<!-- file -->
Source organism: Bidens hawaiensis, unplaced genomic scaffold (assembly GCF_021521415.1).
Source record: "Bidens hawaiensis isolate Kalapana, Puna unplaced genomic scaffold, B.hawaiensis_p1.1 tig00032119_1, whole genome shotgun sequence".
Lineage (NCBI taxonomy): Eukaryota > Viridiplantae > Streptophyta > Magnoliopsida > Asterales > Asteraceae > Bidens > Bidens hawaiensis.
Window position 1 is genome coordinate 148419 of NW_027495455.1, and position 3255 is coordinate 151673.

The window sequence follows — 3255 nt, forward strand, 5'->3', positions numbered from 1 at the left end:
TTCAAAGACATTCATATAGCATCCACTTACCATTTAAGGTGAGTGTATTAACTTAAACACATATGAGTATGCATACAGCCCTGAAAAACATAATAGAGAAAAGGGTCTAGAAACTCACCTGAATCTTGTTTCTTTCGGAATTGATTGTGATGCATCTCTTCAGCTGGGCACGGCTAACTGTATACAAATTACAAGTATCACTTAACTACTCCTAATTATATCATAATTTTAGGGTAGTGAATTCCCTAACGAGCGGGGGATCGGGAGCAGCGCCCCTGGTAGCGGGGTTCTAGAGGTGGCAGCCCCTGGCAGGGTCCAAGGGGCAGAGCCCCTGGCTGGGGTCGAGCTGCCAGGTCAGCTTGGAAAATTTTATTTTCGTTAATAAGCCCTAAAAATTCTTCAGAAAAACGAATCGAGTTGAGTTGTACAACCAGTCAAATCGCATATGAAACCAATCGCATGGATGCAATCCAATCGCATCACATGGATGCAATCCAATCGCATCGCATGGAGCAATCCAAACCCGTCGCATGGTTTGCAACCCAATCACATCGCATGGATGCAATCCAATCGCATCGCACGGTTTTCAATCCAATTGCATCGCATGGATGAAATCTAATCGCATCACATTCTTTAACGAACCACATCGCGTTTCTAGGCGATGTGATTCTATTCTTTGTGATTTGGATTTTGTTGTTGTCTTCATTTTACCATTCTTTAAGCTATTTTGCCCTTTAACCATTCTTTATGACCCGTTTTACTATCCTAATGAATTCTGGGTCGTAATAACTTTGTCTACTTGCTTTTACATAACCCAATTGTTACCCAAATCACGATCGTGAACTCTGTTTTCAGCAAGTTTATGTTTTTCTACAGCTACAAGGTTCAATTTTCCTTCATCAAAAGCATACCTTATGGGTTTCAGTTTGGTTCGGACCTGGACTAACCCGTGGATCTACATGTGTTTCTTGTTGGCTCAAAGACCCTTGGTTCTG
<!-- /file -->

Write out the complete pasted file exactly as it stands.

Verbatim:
Source organism: Bidens hawaiensis, unplaced genomic scaffold (assembly GCF_021521415.1).
Source record: "Bidens hawaiensis isolate Kalapana, Puna unplaced genomic scaffold, B.hawaiensis_p1.1 tig00032119_1, whole genome shotgun sequence".
Lineage (NCBI taxonomy): Eukaryota > Viridiplantae > Streptophyta > Magnoliopsida > Asterales > Asteraceae > Bidens > Bidens hawaiensis.
Window position 1 is genome coordinate 148419 of NW_027495455.1, and position 3255 is coordinate 151673.

The window sequence follows — 3255 nt, forward strand, 5'->3', positions numbered from 1 at the left end:
TTCAAAGACATTCATATAGCATCCACTTACCATTTAAGGTGAGTGTATTAACTTAAACACATATGAGTATGCATACAGCCCTGAAAAACATAATAGAGAAAAGGGTCTAGAAACTCACCTGAATCTTGTTTCTTTCGGAATTGATTGTGATGCATCTCTTCAGCTGGGCACGGCTAACTGTATACAAATTACAAGTATCACTTAACTACTCCTAATTATATCATAATTTTAGGGTAGTGAATTCCCTAACGAGCGGGGGATCGGGAGCAGCGCCCCTGGTAGCGGGGTTCTAGAGGTGGCAGCCCCTGGCAGGGTCCAAGGGGCAGAGCCCCTGGCTGGGGTCGAGCTGCCAGGTCAGCTTGGAAAATTTTATTTTCGTTAATAAGCCCTAAAAATTCTTCAGAAAAACGAATCGAGTTGAGTTGTACAACCAGTCAAATCGCATATGAAACCAATCGCATGGATGCAATCCAATCGCATCACATGGATGCAATCCAATCGCATCGCATGGAGCAATCCAAACCCGTCGCATGGTTTGCAACCCAATCACATCGCATGGATGCAATCCAATCGCATCGCACGGTTTTCAATCCAATTGCATCGCATGGATGAAATCTAATCGCATCACATTCTTTAACGAACCACATCGCGTTTCTAGGCGATGTGATTCTATTCTTTGTGATTTGGATTTTGTTGTTGTCTTCATTTTACCATTCTTTAAGCTATTTTGCCCTTTAACCATTCTTTATGACCCGTTTTACTATCCTAATGAATTCTGGGTCGTAATAACTTTGTCTACTTGCTTTTACATAACCCAATTGTTACCCAAATCACGATCGTGAACTCTGTTTTCAGCAAGTTTATGTTTTTCTACAGCTACAAGGTTCAATTTTCCTTCATCAAAAGCATACCTTATGGGTTTCAGTTTGGTTCGGACCTGGACTAACCCGTGGATCTACATGTGTTTCTTGTTGGCTCAAAGACCCTTGGTTCTG